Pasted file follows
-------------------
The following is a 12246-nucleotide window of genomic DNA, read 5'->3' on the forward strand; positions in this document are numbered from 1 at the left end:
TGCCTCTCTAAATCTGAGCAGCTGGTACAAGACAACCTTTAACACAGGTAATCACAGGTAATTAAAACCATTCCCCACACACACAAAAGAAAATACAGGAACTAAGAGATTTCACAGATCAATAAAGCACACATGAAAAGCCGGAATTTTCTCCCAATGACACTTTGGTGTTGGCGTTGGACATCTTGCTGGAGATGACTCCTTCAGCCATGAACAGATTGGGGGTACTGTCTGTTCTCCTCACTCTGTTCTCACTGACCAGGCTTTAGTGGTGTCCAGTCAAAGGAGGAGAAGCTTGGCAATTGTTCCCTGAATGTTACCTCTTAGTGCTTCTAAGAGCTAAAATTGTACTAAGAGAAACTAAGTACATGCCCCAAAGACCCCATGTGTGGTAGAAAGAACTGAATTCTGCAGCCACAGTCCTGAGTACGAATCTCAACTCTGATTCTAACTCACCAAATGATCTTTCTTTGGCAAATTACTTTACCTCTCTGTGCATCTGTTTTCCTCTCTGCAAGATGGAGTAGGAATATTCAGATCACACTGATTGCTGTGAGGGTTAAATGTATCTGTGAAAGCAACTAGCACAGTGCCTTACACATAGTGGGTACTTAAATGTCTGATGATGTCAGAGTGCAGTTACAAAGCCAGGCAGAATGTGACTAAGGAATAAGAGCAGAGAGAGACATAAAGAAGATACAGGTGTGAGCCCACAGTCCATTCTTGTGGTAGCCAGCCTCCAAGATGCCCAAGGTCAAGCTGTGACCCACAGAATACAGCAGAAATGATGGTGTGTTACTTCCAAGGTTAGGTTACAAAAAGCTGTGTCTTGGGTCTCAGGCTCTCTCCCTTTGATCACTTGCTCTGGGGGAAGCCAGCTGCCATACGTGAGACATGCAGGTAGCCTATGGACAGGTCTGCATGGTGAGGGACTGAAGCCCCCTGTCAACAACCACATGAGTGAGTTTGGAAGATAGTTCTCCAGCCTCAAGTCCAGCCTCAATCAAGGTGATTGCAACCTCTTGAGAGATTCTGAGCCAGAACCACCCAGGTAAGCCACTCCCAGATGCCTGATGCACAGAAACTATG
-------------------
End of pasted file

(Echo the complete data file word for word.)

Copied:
The following is a 12246-nucleotide window of genomic DNA, read 5'->3' on the forward strand; positions in this document are numbered from 1 at the left end:
TGCCTCTCTAAATCTGAGCAGCTGGTACAAGACAACCTTTAACACAGGTAATCACAGGTAATTAAAACCATTCCCCACACACACAAAAGAAAATACAGGAACTAAGAGATTTCACAGATCAATAAAGCACACATGAAAAGCCGGAATTTTCTCCCAATGACACTTTGGTGTTGGCGTTGGACATCTTGCTGGAGATGACTCCTTCAGCCATGAACAGATTGGGGGTACTGTCTGTTCTCCTCACTCTGTTCTCACTGACCAGGCTTTAGTGGTGTCCAGTCAAAGGAGGAGAAGCTTGGCAATTGTTCCCTGAATGTTACCTCTTAGTGCTTCTAAGAGCTAAAATTGTACTAAGAGAAACTAAGTACATGCCCCAAAGACCCCATGTGTGGTAGAAAGAACTGAATTCTGCAGCCACAGTCCTGAGTACGAATCTCAACTCTGATTCTAACTCACCAAATGATCTTTCTTTGGCAAATTACTTTACCTCTCTGTGCATCTGTTTTCCTCTCTGCAAGATGGAGTAGGAATATTCAGATCACACTGATTGCTGTGAGGGTTAAATGTATCTGTGAAAGCAACTAGCACAGTGCCTTACACATAGTGGGTACTTAAATGTCTGATGATGTCAGAGTGCAGTTACAAAGCCAGGCAGAATGTGACTAAGGAATAAGAGCAGAGAGAGACATAAAGAAGATACAGGTGTGAGCCCACAGTCCATTCTTGTGGTAGCCAGCCTCCAAGATGCCCAAGGTCAAGCTGTGACCCACAGAATACAGCAGAAATGATGGTGTGTTACTTCCAAGGTTAGGTTACAAAAAGCTGTGTCTTGGGTCTCAGGCTCTCTCCCTTTGATCACTTGCTCTGGGGGAAGCCAGCTGCCATACGTGAGACATGCAGGTAGCCTATGGACAGGTCTGCATGGTGAGGGACTGAAGCCCCCTGTCAACAACCACATGAGTGAGTTTGGAAGATAGTTCTCCAGCCTCAAGTCCAGCCTCAATCAAGGTGATTGCAACCTCTTGAGAGATTCTGAGCCAGAACCACCCAGGTAAGCCACTCCCAGATGCCTGATGCACAGAAACTATG